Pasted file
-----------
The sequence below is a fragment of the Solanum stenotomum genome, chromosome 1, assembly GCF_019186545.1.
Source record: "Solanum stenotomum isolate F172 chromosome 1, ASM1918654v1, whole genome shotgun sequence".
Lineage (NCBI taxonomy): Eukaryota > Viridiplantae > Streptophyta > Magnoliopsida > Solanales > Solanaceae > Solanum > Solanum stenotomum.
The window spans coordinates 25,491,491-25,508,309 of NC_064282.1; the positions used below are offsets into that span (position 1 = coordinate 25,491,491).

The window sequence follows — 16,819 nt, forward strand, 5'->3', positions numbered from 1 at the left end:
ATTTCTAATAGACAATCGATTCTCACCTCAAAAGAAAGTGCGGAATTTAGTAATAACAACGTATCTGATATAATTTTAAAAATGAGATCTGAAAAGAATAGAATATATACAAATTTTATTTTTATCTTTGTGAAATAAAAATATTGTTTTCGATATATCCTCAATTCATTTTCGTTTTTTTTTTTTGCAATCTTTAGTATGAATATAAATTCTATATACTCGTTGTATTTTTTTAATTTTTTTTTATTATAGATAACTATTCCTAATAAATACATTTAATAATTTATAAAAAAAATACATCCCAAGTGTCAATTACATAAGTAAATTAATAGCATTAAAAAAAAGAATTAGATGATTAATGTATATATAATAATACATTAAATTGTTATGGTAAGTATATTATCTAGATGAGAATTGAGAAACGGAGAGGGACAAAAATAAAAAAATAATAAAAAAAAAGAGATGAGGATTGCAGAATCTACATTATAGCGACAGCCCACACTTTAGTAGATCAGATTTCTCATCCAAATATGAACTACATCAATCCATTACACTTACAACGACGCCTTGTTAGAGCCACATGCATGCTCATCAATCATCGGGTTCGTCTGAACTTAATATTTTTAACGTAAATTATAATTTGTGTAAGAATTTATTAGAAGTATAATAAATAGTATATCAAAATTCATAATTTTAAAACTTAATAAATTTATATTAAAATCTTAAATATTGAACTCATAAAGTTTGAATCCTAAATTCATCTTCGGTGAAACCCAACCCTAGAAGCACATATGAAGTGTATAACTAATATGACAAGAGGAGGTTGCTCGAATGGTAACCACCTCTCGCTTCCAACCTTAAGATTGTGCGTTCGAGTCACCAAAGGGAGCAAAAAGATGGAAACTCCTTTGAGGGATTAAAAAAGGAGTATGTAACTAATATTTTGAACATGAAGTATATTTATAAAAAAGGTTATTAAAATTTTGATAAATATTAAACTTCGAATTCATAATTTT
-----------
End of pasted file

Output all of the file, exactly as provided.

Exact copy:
The sequence below is a fragment of the Solanum stenotomum genome, chromosome 1, assembly GCF_019186545.1.
Source record: "Solanum stenotomum isolate F172 chromosome 1, ASM1918654v1, whole genome shotgun sequence".
Lineage (NCBI taxonomy): Eukaryota > Viridiplantae > Streptophyta > Magnoliopsida > Solanales > Solanaceae > Solanum > Solanum stenotomum.
The window spans coordinates 25,491,491-25,508,309 of NC_064282.1; the positions used below are offsets into that span (position 1 = coordinate 25,491,491).

The window sequence follows — 16,819 nt, forward strand, 5'->3', positions numbered from 1 at the left end:
ATTTCTAATAGACAATCGATTCTCACCTCAAAAGAAAGTGCGGAATTTAGTAATAACAACGTATCTGATATAATTTTAAAAATGAGATCTGAAAAGAATAGAATATATACAAATTTTATTTTTATCTTTGTGAAATAAAAATATTGTTTTCGATATATCCTCAATTCATTTTCGTTTTTTTTTTTTGCAATCTTTAGTATGAATATAAATTCTATATACTCGTTGTATTTTTTTAATTTTTTTTTATTATAGATAACTATTCCTAATAAATACATTTAATAATTTATAAAAAAAATACATCCCAAGTGTCAATTACATAAGTAAATTAATAGCATTAAAAAAAAGAATTAGATGATTAATGTATATATAATAATACATTAAATTGTTATGGTAAGTATATTATCTAGATGAGAATTGAGAAACGGAGAGGGACAAAAATAAAAAAATAATAAAAAAAAAGAGATGAGGATTGCAGAATCTACATTATAGCGACAGCCCACACTTTAGTAGATCAGATTTCTCATCCAAATATGAACTACATCAATCCATTACACTTACAACGACGCCTTGTTAGAGCCACATGCATGCTCATCAATCATCGGGTTCGTCTGAACTTAATATTTTTAACGTAAATTATAATTTGTGTAAGAATTTATTAGAAGTATAATAAATAGTATATCAAAATTCATAATTTTAAAACTTAATAAATTTATATTAAAATCTTAAATATTGAACTCATAAAGTTTGAATCCTAAATTCATCTTCGGTGAAACCCAACCCTAGAAGCACATATGAAGTGTATAACTAATATGACAAGAGGAGGTTGCTCGAATGGTAACCACCTCTCGCTTCCAACCTTAAGATTGTGCGTTCGAGTCACCAAAGGGAGCAAAAAGATGGAAACTCCTTTGAGGGATTAAAAAAGGAGTATGTAACTAATATTTTGAACATGAAGTATATTTATAAAAAAGGTTATTAAAATTTTGATAAATATTAAACTTCGAATTCATAATTTT